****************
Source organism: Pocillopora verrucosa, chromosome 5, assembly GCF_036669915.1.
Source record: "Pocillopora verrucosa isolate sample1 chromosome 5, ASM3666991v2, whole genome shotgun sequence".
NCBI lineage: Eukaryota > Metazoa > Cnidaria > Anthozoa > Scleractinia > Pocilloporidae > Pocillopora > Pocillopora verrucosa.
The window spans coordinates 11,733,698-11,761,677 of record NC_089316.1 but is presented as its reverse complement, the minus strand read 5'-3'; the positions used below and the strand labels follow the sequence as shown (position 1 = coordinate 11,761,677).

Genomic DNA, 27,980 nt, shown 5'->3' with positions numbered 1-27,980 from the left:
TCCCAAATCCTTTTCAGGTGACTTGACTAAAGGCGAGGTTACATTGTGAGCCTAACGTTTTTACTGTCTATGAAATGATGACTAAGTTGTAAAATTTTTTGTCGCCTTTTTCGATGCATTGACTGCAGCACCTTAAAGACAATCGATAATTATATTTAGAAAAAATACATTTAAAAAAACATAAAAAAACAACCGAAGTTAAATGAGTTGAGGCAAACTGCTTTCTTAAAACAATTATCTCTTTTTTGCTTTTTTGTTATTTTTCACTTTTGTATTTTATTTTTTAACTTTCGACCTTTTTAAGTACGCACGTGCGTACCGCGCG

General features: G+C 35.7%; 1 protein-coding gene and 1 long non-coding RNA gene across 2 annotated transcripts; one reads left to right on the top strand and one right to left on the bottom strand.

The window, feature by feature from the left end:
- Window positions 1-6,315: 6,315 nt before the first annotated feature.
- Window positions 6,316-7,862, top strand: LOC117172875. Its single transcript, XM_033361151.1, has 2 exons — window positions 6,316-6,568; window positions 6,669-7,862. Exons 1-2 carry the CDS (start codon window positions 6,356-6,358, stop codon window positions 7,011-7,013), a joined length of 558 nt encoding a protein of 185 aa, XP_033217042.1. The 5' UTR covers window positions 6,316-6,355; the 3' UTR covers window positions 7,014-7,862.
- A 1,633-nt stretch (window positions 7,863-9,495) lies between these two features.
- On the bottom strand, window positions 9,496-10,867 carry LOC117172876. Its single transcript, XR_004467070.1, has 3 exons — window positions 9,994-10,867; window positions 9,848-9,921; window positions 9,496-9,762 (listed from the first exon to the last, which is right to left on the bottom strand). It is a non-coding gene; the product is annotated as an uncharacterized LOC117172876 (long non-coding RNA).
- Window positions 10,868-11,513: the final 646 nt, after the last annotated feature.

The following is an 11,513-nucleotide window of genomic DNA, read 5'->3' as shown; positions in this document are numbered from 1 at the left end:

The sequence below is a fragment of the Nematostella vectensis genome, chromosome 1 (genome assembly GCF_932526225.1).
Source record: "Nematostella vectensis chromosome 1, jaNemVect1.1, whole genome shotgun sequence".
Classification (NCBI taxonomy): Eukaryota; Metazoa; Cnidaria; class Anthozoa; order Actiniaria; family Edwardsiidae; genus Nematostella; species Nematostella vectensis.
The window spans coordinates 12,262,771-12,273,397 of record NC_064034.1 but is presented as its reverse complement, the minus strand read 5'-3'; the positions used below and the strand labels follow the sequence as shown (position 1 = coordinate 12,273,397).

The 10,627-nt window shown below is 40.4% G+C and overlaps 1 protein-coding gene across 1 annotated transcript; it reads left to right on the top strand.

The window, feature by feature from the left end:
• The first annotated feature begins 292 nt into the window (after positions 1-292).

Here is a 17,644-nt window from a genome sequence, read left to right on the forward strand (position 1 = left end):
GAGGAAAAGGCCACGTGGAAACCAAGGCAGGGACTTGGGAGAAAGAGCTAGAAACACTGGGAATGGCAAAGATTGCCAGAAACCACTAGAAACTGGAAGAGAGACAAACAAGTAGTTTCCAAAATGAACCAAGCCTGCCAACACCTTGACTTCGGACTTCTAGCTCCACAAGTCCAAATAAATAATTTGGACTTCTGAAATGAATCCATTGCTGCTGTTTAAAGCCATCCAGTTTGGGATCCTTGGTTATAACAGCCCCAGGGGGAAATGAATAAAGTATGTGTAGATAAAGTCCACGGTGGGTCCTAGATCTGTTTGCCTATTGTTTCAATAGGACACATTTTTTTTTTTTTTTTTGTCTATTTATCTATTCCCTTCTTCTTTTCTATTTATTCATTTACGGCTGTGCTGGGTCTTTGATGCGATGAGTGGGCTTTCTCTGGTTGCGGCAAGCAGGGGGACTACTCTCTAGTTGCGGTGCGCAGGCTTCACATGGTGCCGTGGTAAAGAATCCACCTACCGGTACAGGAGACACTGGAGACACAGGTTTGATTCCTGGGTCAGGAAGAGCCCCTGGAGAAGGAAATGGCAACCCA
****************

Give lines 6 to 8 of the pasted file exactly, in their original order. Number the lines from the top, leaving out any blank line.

TCCCAAATCCTTTTCAGGTGACTTGACTAAAGGCGAGGTTACATTGTGAGCCTAACGTTTTTACTGTCTATGAAATGATGACTAAGTTGTAAAATTTTTTGTCGCCTTTTTCGATGCATTGACTGCAGCACCTTAAAGACAATCGATAATTATATTTAGAAAAAATACATTTAAAAAAACATAAAAAAACAACCGAAGTTAAATGAGTTGAGGCAAACTGCTTTCTTAAAACAATTATCTCTTTTTTGCTTTTTTGTTATTTTTCACTTTTGTATTTTATTTTTTAACTTTCGACCTTTTTAAGTACGCACGTGCGTACCGCGCG

General features: G+C 35.7%; 1 protein-coding gene and 1 long non-coding RNA gene across 2 annotated transcripts; one reads left to right on the top strand and one right to left on the bottom strand.

The window, feature by feature from the left end: